Michael Estrin is the author of “Murder and Other Distractions,” a novel set in a content farm where clicks matter way too much.

You’ve probably clicked on my work. I’m a journalist and a writer. I cover consumer finance, digital marketing, law, and a lot of other miscellaneous subjects that aren’t easily categorized into beats. I write news stories, long-form journalism and, increasingly, slideshows.

Recently, a friend asked me why I write “those annoying slideshows” that he always “hates” himself for clicking on because he feels compelled to click all the way through to the last slide where, inevitably, he realizes that he’s been “duped” for the umpteenth time. It’s simple: Slideshows pay almost double my other work.

One of my best clients pays 50 cents per word for news stories. The stories feature original reporting from multiple sources. But because my editors know that you won’t click to the second page, they cap my word count at 800 words, meaning my maximum pay is $400.

Slideshows are a different story entirely. They still pay 50 cents per word, but they can run as long as 11 eleven slides. (For whatever reason, the same readers who won’t click to page two of an article are often game to click all the way through to slide 11 of a slideshow). The layout in a slideshow forces us to use a smaller word count on each slide, but the total word count is capped around 1,600 words. That means a slideshow can pay as much as $800.

At first glance, you’d probably say that seems fair because I’m writing more. Sure, there are pros and cons to paying per word, but if you accept the premise that the per-word metric is a decent yardstick for time and difficulty, then 1,600 words should fetch roughly double the amount I get paid for writing half that amount. But if you buy that, you’ve probably never written a slideshow.

Slideshows can, and do, feature original reporting. Writing these slideshows is exactly like writing a news story but with one critical difference. Instead of being concise, my goal is to stretch out information into its longest possible form.

When my editor says, “I think you can make this its own slide,” I jump for joy a little because it means an extra $75 or $100 for very little additional work. After all, I’ve already done the same amount of reporting that I do for a news story, but because it’s a slideshow, filler is my friend. You, the reader, get the same information, but it requires more clicks. The publisher gets more money because the advertisers think you’re really engaged, and obviously you are engaged if you clicked all the way through to the last slide, right? Right. I get rewarded for being verbose, which is no way to pay a writer.

And then there’s the derivative slideshow. These slideshows don’t require any original reporting. Instead, sourcing is a matter of citing to credible online resources. (What passes for credible varies by publisher, but the standards are actually more rigorous than your worst fear and less rigorous than anything I’d call real journalism.) At best, these slideshows can reframe a topic in a fresh, insightful way. That’s a good thing, and there is value there. But at worst, they are an example of the aggregation economy at work because they bring nothing new to the reader and simply repurpose or rehash work done by others.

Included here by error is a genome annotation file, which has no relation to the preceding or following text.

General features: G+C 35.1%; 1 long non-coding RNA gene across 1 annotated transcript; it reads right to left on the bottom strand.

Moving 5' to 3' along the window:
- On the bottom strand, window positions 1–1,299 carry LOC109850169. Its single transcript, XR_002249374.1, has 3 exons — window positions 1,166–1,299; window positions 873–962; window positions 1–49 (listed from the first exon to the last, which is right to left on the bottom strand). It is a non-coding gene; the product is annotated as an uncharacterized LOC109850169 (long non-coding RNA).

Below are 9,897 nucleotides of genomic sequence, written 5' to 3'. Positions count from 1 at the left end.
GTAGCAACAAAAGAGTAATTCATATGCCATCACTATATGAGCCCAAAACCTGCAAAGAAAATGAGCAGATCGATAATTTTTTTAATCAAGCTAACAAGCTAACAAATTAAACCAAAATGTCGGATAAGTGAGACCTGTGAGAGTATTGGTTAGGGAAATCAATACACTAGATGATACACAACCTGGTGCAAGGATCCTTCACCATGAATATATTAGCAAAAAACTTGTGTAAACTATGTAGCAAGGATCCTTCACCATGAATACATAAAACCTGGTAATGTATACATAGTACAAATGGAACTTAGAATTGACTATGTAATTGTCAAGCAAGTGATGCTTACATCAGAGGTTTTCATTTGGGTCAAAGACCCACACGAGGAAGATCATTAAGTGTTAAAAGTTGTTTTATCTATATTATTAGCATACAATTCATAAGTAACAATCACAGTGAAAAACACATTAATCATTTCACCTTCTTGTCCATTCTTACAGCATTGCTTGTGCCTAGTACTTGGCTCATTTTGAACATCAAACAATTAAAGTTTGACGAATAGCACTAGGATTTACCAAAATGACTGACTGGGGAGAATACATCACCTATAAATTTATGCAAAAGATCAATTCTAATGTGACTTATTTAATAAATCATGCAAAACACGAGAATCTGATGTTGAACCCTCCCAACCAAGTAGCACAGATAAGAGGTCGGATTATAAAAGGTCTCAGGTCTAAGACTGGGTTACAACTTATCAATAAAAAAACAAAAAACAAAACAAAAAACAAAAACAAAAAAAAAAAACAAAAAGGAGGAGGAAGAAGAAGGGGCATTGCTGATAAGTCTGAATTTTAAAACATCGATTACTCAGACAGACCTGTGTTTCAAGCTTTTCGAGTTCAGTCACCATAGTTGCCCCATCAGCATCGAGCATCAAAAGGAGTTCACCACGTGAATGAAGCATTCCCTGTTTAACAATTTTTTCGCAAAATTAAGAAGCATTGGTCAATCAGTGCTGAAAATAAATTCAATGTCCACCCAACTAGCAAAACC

These slideshows are the simplest content I write, and they just so happen to pay the most. Like most writers, I’m not a “business guy,” but I’m pretty sure that makes these slideshows my most profitable product.

Slideshows are great for traffic, but they’re usually terrible for readers.

It galls me that slideshows pay more and require me to do less. If we’re talking entertainment content, the slideshow is often annoying because the format is usually tedious and seldom rewarding. (There are a lot of reasons people read and share BuzzFeed articles, but I suspect that site’s listicle-style scroll goes a long way toward giving readers content without causing them to feel cheated.) If the slideshow contains news content, the format is even more pernicious because it dilutes that product into a news-like substance that looks and tastes like the real thing, but has a fraction of the calories.

This is all about the pageviews. When advertisers buy on pageviews, they’re telling publishers that they better gin up their numbers if they want to make any money. Publishers pass that word along to their editors, who in turn tell writers that they want to see more pitches for slideshows.

I write these slideshows because they pay more. It’s that simple. But if you’re a media buyer, you should know that slideshow content can be some of the cheapest stuff out there, and not in a good way.

Image via Shutterstock

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